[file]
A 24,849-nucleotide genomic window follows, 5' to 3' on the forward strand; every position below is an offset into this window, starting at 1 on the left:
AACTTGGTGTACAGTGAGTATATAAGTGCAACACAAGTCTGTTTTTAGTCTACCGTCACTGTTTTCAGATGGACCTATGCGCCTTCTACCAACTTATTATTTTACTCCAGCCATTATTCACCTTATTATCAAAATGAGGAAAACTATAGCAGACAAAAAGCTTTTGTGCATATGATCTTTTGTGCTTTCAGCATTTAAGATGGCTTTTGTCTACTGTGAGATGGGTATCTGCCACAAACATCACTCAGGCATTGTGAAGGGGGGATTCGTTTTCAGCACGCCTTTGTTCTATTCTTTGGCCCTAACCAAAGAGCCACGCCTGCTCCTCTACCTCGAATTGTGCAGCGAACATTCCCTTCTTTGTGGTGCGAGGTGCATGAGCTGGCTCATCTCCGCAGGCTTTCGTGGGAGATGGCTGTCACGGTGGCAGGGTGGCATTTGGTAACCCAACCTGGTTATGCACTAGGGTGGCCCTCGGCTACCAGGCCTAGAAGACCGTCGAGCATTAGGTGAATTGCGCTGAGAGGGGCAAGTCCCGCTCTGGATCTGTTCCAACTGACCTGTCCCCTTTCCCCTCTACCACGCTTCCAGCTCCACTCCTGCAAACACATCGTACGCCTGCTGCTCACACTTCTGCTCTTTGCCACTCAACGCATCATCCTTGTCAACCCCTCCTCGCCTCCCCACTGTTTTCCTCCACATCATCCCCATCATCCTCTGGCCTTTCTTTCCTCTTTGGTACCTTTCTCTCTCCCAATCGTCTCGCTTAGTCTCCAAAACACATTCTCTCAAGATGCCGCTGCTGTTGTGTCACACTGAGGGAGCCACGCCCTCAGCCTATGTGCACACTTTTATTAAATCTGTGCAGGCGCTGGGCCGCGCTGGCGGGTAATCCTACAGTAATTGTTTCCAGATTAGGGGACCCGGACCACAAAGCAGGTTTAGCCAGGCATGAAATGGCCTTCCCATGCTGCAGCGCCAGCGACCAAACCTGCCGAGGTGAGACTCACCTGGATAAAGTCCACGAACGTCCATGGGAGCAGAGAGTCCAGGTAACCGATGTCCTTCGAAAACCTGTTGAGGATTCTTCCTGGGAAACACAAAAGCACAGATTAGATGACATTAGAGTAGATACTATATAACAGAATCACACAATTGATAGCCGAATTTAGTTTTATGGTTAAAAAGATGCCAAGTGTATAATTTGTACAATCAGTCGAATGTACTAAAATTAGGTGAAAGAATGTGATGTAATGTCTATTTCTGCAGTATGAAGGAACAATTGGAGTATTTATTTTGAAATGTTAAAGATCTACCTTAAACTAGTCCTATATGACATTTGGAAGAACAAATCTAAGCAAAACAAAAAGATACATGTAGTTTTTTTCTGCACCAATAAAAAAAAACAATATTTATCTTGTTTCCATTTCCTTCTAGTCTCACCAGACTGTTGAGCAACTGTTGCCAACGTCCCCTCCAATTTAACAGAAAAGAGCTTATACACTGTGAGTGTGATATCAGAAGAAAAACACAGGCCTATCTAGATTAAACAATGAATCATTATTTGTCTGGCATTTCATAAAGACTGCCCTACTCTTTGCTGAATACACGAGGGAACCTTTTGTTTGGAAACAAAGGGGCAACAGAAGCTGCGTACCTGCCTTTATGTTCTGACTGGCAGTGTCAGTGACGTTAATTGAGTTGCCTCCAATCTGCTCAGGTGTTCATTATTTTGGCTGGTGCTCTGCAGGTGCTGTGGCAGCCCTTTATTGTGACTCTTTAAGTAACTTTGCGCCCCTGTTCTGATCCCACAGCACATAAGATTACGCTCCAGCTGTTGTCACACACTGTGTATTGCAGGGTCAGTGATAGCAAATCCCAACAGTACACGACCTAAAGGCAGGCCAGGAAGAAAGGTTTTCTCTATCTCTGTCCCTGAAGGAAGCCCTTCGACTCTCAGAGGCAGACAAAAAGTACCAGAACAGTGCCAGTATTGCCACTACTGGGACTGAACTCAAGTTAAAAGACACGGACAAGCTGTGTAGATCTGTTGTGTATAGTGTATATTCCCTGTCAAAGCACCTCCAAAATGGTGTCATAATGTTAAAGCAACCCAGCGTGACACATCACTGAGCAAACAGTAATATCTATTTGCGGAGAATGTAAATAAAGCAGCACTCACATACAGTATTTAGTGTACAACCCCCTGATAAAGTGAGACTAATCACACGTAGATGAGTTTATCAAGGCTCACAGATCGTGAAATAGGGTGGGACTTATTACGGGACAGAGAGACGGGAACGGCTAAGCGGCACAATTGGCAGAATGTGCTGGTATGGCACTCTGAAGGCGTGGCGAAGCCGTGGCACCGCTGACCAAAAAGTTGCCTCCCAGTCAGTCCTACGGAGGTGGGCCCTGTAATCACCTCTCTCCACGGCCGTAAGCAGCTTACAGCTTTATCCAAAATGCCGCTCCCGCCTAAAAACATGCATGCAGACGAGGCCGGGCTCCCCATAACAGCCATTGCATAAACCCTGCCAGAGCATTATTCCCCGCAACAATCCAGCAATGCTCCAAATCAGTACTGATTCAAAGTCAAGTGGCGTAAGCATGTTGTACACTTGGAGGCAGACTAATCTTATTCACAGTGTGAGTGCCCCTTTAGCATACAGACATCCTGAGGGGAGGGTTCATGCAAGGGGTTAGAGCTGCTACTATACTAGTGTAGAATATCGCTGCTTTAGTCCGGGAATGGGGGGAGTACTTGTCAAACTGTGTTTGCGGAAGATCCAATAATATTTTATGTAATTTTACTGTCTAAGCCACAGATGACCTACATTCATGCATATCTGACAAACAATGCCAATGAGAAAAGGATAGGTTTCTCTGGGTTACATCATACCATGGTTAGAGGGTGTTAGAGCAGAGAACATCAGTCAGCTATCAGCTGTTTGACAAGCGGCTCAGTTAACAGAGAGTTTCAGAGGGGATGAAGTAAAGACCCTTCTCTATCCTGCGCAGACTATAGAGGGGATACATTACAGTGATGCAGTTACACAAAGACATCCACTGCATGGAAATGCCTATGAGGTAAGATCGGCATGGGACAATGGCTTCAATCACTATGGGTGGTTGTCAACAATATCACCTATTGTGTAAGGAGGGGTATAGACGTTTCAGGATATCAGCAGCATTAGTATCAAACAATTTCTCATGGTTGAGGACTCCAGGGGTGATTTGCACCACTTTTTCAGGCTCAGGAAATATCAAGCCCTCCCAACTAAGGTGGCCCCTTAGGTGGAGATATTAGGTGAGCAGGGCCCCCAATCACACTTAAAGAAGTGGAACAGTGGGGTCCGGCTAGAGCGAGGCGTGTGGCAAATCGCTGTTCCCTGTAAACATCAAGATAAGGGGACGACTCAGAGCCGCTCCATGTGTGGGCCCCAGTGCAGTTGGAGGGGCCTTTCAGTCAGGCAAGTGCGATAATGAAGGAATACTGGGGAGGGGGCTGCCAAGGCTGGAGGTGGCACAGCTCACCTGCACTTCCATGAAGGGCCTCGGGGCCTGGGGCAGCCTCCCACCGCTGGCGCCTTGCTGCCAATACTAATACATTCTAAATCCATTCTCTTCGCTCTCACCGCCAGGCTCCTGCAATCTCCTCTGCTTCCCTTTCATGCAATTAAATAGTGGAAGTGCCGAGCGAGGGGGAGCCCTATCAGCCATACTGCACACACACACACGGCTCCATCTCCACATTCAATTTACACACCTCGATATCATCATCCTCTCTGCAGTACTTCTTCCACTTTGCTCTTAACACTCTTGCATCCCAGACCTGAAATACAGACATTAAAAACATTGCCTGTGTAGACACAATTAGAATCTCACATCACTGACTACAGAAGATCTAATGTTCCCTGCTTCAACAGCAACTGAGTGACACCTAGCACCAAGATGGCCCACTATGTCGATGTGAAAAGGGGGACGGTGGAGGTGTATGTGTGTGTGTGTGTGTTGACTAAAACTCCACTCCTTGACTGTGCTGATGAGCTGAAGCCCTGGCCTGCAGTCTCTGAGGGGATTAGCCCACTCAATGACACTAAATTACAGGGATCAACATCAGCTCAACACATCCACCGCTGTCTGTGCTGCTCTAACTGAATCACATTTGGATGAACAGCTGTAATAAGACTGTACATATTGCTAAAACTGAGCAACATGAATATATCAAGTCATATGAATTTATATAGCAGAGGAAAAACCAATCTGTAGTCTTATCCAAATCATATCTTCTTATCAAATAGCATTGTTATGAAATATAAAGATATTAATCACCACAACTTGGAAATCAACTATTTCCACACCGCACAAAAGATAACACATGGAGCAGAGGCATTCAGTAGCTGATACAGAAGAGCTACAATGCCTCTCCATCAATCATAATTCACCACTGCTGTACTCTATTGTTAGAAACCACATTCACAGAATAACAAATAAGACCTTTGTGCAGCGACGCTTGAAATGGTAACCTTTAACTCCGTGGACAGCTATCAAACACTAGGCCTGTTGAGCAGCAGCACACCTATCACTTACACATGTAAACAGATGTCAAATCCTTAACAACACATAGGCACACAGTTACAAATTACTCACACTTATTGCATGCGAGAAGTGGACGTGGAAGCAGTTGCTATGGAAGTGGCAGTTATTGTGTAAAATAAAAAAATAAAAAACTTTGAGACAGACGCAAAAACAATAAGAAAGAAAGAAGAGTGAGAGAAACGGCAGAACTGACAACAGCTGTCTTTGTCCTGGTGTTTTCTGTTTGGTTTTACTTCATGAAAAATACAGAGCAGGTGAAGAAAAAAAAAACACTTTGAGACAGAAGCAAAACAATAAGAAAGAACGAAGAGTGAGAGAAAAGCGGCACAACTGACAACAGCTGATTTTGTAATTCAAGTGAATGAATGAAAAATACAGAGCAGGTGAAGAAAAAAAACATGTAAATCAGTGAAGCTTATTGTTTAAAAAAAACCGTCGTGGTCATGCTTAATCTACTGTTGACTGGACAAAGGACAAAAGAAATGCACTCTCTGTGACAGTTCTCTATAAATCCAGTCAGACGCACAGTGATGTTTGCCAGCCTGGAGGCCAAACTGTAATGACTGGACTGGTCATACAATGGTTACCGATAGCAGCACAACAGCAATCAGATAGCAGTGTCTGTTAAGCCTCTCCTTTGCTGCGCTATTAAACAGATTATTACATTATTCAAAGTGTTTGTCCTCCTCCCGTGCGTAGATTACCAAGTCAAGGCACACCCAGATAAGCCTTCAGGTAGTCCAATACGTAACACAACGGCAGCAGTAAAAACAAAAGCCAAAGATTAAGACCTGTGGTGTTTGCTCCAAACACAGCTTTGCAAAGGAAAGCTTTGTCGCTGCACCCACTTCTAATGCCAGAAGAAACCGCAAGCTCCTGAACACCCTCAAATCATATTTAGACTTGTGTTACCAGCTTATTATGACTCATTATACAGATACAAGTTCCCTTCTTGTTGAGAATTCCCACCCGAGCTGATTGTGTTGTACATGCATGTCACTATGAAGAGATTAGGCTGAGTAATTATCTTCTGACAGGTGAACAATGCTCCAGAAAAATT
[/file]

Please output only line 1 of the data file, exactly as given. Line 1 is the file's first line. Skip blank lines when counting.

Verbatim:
A 24,849-nucleotide genomic window follows, 5' to 3' on the forward strand; every position below is an offset into this window, starting at 1 on the left: